Available both in sweet and sour form, Martabak, is another popular local dish of Bali. Like a stuffed pancake, the sweet variety comes with a thick filling of chocolate or banana and is widely consumed during the evening hours.
The savoury version, Martabak Telur, has a filling of duck egg and minced meat with green onion and other seasonings.
The most traditional and commonly found dish in Bali, Tipat Cantok, is made from a mixture of steamed vegetables such as water lily, ling beans and sprouts which are mixed with rice cake and peanut sauce.
The dish is hugely popular with the locals, and is found in most warungs but rarely in the big restaurants.
Sate lilit (satay)
Sate is one of the most popular foods not only in Bali but the whole of South East Asia. The Bali version is special because of the addition of extra ingredients, like lemongrass and chilli, which are used to give it a stronger flavour.
Sate is a simple dish that involves grilling minced chicken, mutton, pork or fish, threaded onto bamboo skewers that are cooked over a charcoal fire. The meat is usually served with steamed or fried rice (nasi goreng) and peanut sauce.
Where to eat: head to your favourite warung or cafe, you are unlikely to find bad sate in Bali
Join a Bali food tour or cooking class
I always say if you really want to uncover authentic local cuisine you need to head to the produce markets of the area you visit. A great way to do this is with a guide who can point out ingredients and explain the way they are eaten and used in local dishes.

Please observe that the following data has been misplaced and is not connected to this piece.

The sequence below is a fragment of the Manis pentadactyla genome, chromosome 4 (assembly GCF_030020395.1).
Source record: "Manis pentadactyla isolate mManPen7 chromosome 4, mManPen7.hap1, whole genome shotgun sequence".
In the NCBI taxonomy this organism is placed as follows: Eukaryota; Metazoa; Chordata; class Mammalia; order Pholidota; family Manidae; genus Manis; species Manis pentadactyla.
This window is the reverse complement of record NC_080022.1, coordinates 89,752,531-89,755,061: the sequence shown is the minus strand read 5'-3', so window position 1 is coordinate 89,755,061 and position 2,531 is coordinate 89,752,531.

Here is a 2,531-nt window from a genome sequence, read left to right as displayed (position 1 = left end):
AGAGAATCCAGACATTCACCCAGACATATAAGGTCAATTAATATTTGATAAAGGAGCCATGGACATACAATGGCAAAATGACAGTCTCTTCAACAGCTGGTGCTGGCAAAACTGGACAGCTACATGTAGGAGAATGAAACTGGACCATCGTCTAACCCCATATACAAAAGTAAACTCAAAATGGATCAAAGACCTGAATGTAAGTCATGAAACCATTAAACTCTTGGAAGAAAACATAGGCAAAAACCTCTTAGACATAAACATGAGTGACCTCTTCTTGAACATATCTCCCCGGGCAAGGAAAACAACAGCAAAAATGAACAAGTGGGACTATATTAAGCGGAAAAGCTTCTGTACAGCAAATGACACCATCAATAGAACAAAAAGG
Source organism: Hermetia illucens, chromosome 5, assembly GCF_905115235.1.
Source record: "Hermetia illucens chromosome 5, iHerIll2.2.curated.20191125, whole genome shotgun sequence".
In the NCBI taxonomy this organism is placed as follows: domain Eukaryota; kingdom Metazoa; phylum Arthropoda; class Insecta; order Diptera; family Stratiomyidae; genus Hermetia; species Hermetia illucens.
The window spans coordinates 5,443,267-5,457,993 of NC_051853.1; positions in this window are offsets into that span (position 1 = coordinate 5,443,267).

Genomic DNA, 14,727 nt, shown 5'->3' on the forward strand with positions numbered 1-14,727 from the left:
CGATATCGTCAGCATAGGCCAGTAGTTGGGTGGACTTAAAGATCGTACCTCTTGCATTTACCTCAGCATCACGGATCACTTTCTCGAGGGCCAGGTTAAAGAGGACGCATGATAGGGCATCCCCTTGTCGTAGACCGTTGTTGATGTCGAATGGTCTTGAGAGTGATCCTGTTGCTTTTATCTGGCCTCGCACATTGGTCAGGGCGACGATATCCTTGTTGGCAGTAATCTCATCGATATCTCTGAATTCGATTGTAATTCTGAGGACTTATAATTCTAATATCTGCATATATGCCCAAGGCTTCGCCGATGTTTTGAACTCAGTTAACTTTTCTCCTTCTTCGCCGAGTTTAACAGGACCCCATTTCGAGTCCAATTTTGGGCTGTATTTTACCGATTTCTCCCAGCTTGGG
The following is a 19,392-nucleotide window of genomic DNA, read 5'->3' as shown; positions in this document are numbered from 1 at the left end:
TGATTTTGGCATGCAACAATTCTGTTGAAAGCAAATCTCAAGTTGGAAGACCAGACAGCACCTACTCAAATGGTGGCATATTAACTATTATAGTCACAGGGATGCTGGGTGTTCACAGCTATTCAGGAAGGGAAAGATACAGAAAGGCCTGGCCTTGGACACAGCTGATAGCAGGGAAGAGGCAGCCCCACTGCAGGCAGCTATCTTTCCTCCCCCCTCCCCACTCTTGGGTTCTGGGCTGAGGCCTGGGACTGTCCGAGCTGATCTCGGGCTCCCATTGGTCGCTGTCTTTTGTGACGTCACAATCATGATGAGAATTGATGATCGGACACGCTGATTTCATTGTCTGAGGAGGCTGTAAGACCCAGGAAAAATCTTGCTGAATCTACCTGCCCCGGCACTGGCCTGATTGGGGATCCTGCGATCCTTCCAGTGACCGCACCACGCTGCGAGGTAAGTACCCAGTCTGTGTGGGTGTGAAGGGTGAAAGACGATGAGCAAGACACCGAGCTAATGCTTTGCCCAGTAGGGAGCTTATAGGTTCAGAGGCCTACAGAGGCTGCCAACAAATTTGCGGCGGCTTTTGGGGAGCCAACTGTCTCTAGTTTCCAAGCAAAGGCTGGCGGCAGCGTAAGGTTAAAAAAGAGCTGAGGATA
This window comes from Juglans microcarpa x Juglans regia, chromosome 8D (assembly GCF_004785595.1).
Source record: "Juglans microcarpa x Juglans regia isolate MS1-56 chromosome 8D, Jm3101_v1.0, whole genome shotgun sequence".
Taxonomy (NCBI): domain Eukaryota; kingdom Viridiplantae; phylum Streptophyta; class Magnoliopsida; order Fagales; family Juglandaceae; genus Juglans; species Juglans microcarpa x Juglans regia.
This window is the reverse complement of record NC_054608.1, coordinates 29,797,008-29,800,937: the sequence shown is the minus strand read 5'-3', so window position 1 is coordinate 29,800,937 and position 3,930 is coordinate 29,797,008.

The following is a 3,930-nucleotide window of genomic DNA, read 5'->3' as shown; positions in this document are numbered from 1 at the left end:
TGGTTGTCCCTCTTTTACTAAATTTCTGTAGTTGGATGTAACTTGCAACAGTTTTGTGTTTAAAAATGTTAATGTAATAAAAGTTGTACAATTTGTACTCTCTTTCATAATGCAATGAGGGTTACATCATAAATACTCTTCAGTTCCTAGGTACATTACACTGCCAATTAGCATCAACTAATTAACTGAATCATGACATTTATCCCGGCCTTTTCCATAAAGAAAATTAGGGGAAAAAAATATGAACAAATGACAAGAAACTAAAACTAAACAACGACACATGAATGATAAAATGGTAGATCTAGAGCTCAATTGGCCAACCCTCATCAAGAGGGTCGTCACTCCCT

When you visit Bali, do seek out a local guide or tour to help you explore this unique cuisine. Here are some ideas for foodie experiences in Bali
✪ Join a cooking class at a farm near Ubud and test your skills at making satay lilit and tempeh asam manis
✪ This Bali food safari is a progressive feast of up to 12 course exploring the local cuisine in beautiful venues across the island
✪ Enjoy eating a meal with a local family in Ubud in the heart of the island’s rice paddies
✪ Discover Seminyak’s street food scene and local warungs in a VW Kombi van
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The creator, writer and photographer behind Untold Morsels, Katy has been travelling and tasting the world since she was a teenager.
Now the proud mum of twins, she hopes they grow up to share her passions of great food, wine and travel. Favourite destination: Italy